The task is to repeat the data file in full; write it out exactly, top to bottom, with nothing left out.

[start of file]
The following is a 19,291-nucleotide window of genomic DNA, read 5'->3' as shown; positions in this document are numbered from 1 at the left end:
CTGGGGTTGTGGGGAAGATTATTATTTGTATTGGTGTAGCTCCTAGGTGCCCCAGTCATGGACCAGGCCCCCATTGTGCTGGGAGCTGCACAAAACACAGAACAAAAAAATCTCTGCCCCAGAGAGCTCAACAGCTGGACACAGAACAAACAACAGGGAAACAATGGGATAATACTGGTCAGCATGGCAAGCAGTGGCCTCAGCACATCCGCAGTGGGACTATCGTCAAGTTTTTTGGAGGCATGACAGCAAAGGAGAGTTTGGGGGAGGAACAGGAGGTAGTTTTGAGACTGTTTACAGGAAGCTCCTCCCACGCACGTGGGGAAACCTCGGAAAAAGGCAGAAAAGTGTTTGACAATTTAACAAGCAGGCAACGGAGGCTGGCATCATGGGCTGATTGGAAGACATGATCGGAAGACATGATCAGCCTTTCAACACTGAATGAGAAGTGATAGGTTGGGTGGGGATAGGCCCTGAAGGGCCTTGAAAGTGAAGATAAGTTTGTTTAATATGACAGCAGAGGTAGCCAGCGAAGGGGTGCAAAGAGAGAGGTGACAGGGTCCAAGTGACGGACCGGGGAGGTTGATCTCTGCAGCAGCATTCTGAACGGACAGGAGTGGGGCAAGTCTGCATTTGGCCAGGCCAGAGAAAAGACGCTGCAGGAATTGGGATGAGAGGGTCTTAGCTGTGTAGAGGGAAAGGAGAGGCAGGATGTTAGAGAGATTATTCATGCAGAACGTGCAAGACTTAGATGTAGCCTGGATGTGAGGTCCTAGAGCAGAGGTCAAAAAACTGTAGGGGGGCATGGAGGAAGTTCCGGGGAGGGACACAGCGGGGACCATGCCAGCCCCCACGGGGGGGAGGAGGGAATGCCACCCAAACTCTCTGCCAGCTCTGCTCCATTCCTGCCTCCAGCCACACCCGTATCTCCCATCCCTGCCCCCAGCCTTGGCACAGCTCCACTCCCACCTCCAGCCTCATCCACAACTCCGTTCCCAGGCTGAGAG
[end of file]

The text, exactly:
The following is a 19,291-nucleotide window of genomic DNA, read 5'->3' as shown; positions in this document are numbered from 1 at the left end:
CTGGGGTTGTGGGGAAGATTATTATTTGTATTGGTGTAGCTCCTAGGTGCCCCAGTCATGGACCAGGCCCCCATTGTGCTGGGAGCTGCACAAAACACAGAACAAAAAAATCTCTGCCCCAGAGAGCTCAACAGCTGGACACAGAACAAACAACAGGGAAACAATGGGATAATACTGGTCAGCATGGCAAGCAGTGGCCTCAGCACATCCGCAGTGGGACTATCGTCAAGTTTTTTGGAGGCATGACAGCAAAGGAGAGTTTGGGGGAGGAACAGGAGGTAGTTTTGAGACTGTTTACAGGAAGCTCCTCCCACGCACGTGGGGAAACCTCGGAAAAAGGCAGAAAAGTGTTTGACAATTTAACAAGCAGGCAACGGAGGCTGGCATCATGGGCTGATTGGAAGACATGATCGGAAGACATGATCAGCCTTTCAACACTGAATGAGAAGTGATAGGTTGGGTGGGGATAGGCCCTGAAGGGCCTTGAAAGTGAAGATAAGTTTGTTTAATATGACAGCAGAGGTAGCCAGCGAAGGGGTGCAAAGAGAGAGGTGACAGGGTCCAAGTGACGGACCGGGGAGGTTGATCTCTGCAGCAGCATTCTGAACGGACAGGAGTGGGGCAAGTCTGCATTTGGCCAGGCCAGAGAAAAGACGCTGCAGGAATTGGGATGAGAGGGTCTTAGCTGTGTAGAGGGAAAGGAGAGGCAGGATGTTAGAGAGATTATTCATGCAGAACGTGCAAGACTTAGATGTAGCCTGGATGTGAGGTCCTAGAGCAGAGGTCAAAAAACTGTAGGGGGGCATGGAGGAAGTTCCGGGGAGGGACACAGCGGGGACCATGCCAGCCCCCACGGGGGGGAGGAGGGAATGCCACCCAAACTCTCTGCCAGCTCTGCTCCATTCCTGCCTCCAGCCACACCCGTATCTCCCATCCCTGCCCCCAGCCTTGGCACAGCTCCACTCCCACCTCCAGCCTCATCCACAACTCCGTTCCCAGGCTGAGAG